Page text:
The direct link to the podcast can be found here.
As a reminder, if you are an iTunes user, don’t forget to subscribe to the QandO podcast, Observations, through iTunes. For those of you who don’t have iTunes, you can subscribe at Podcast Alley. And, of course, for you newsreader subscriber types, our podcast RSS Feed is here. For podcasts from 2005 to 2010, they can be accessed through the RSS Archive Feed.
A week or so ago I wrote a post about ruthlessness and how that usually wins in contests like we see in Libya. Of course, the fact that the opposition is amateurish in the field and remains unorganized hasn’t exactly helped their situation. But Gadhafi has been and continues to be ruthless in his pursuit of maintaining his power.
Meanwhile, given the deteriorating situation for the opposition, the time for a “no-fly zone” appears to have passed. When it might have had some effect was early on in this battle. As the battle has matured, the advantage seems to be going to the Gadhafi forces. Not only are they more brutal, they’re better organized (relatively speaking) and performing better in the fight (again, relatively speaking). At some point, one has to expect Gadhafi’s forces to take control of key areas that will signal, for all intents and purposes, that the revolution has pretty much failed (that’s not to say the civil war won’t go on for some time, but at a much lower key than now).
But back to the opposition and an article in the NYT today. It’s interesting for a number of reasons, not the least of which is a discussion of why the opposition formed and what is happening to it according to the NYT.
Nearly 70 percent of Libya’s population is under the age of 34, virtually identical to Egypt’s, and a refrain at the front or faraway in the mountain town of Bayda is that a country blessed with the largest oil reserves in Africa should have better schools, hospitals, roads and housing across a land dominated by Soviet-era monotony.
“People here didn’t revolt because they were hungry, because they wanted power or for religious reasons or something,” said Abdel-Rahman al-Dihami, a young man from Benghazi who had spent days at the front. “They revolted because they deserve better.”
So the argument can be made it was started by the youth and the aim is secular – they have the luxury of oil but they’ve not enjoyed the benefits of that vital commodity within their country as they think they should. Got it.
But, do you remember this quote from the older post? It’s a quote from David Warren:
As we should surely have observed by now, whether or not the Islamists command Arab "hearts and minds," they are not only the best organized force, but the most ruthless. They are also in possession of the simplest, most plausible, most easily communicated "vision."
Religion, speaking here of Islam, is ubiquitous in the Middle East. It just is. And those who live there, whatever their other desires, sift everything almost unconsciously through the filter of Islam. That’s why it isn’t difficult for religious leaders or radical religious leaders to quickly gain a foothold they ruthlessly expand in any situation like this. And that’s precisely what the NYT discovers:
The revolt remains amorphous, but already, religion has emerged as an axis around which to focus opposition to Colonel Qaddafi’s government, especially across a terrain where little unites it otherwise. The sermon at the front on Friday framed the revolt as a crusade against an infidel leader. “This guy is not a Muslim,” said Jawdeh al-Fakri, the prayer leader. “He has no faith.” [emphasis mine]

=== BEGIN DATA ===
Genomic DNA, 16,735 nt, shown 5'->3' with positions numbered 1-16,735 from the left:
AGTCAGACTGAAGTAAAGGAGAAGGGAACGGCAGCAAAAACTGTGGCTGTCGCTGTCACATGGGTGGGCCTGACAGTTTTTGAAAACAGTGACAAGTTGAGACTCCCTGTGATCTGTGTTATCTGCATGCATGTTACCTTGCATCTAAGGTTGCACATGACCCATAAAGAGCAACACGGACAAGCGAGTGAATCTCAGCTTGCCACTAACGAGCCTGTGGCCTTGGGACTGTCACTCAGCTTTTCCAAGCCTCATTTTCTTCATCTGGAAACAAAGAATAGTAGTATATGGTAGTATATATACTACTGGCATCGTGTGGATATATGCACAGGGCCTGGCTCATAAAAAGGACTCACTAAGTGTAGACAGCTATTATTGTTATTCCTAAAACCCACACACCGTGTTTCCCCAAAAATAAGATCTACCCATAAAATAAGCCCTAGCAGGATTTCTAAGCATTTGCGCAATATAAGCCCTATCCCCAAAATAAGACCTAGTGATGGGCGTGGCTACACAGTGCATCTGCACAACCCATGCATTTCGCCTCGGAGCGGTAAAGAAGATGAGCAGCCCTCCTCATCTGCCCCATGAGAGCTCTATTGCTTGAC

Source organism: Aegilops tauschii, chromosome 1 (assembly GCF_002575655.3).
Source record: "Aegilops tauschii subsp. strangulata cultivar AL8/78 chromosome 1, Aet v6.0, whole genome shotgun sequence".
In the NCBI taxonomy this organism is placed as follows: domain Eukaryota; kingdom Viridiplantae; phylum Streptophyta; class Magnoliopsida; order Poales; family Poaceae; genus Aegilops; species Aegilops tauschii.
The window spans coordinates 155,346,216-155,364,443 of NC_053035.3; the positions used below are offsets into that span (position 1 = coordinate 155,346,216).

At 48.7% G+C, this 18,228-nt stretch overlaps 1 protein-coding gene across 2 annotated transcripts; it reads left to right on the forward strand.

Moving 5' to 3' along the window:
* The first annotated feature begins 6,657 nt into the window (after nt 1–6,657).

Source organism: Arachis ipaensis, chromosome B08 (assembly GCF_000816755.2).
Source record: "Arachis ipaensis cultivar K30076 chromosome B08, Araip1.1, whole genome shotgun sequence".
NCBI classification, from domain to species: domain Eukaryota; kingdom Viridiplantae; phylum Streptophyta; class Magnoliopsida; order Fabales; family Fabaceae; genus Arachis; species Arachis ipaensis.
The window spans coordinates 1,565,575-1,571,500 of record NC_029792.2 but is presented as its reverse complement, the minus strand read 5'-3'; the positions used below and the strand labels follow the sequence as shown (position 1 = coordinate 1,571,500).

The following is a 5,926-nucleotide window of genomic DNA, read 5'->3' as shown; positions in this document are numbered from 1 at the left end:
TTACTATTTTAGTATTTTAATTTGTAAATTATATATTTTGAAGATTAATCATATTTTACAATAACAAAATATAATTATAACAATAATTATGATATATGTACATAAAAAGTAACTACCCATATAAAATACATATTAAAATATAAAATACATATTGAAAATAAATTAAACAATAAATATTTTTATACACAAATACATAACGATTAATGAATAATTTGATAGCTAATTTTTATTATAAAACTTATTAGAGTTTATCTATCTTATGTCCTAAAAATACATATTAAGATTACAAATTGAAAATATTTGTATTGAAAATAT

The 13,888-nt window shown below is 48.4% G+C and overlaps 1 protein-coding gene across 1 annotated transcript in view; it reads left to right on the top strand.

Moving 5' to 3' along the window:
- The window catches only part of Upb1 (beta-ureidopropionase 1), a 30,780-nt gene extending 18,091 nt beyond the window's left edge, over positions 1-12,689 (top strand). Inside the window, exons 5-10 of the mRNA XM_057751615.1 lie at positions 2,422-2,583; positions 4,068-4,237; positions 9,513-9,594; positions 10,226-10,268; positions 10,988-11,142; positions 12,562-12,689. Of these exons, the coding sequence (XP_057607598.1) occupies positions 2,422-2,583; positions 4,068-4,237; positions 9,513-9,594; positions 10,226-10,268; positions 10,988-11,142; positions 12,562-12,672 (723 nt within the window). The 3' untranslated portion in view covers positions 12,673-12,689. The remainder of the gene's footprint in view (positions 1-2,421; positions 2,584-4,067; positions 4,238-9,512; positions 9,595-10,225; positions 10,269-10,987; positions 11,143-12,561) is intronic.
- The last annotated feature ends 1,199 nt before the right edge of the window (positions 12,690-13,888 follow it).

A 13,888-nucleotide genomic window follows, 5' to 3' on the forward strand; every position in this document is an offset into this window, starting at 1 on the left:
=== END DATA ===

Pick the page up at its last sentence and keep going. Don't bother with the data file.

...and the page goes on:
Other’s continue to fight against that trying to keep it (or change it into) a secular fight:
Dr. Langhi, the surgeon, said he scolded rebels who called themselves mujahedeen — a religious term for pious fighters. “This isn’t our situation,” he pleaded. “This is a revolution.”
But, it seems it is turning into their situation. Again back to the Warren quote – what is ingrained in the opposition fighters no matter what their ostensible reason for fighting may be? Their religion. And what has the “simplest, most plausible, most easily communicated “vision.”?” Their religion. When viewed against the complicated process of democratic governance, religion as a one stop shop for both their spiritual needs and their political needs makes the former much more difficult to sell than the latter. Religion, whether it is a fundamentalist brand, or a more moderate strain, is going to emerge as a huge force in all of the struggles in that part of the world.
Something else to note from the NYT article that is interesting:
Sitting on ammunition boxes, four young men from Benghazi debated the war, as they watched occasional volleys of antiaircraft guns fired at nothing. They promised victory but echoed the anger heard often these days at the United States and the West for failing to impose a no-flight zone, swelling a sense of abandonment.
Obviously their feelings for the US and the West aren’t particularly good these days. One has to wonder if they ever were, but clearly, now that they’re starting to get rolled back they are complaining about the West’s dithering and lack of response.
I’ve said it before, I don’t support the US imposing a no-fly zone. That’s not to say I’m necessarily averse to a NFZ if Europe wants to take that bull by the horns. But I see this as Europe’s fight, not ours.
That said, any good will we in the West had prior to today with the Libyan rebels seems to have dissipated and may, in fact, be in the negative column now. The outcome could be the beginning of an even bigger problem for the West:
None of the four men here wanted to stay in Libya. Mr. Mughrabi and a friend planned to go to America, another to Italy. The last said Afghanistan. Each described the litany of woes of their parents — 40 years of work and they were consigned to hovels.
Why Afghanistan? Well not to fight on the side of the US, you can be sure. As for the other two, disaffected and disenchanted immigrants provide a fertile hunting ground for Islamists. Should the two get to where they want to go is there a possibility that they, at some future date, become radicalized? Of course there is.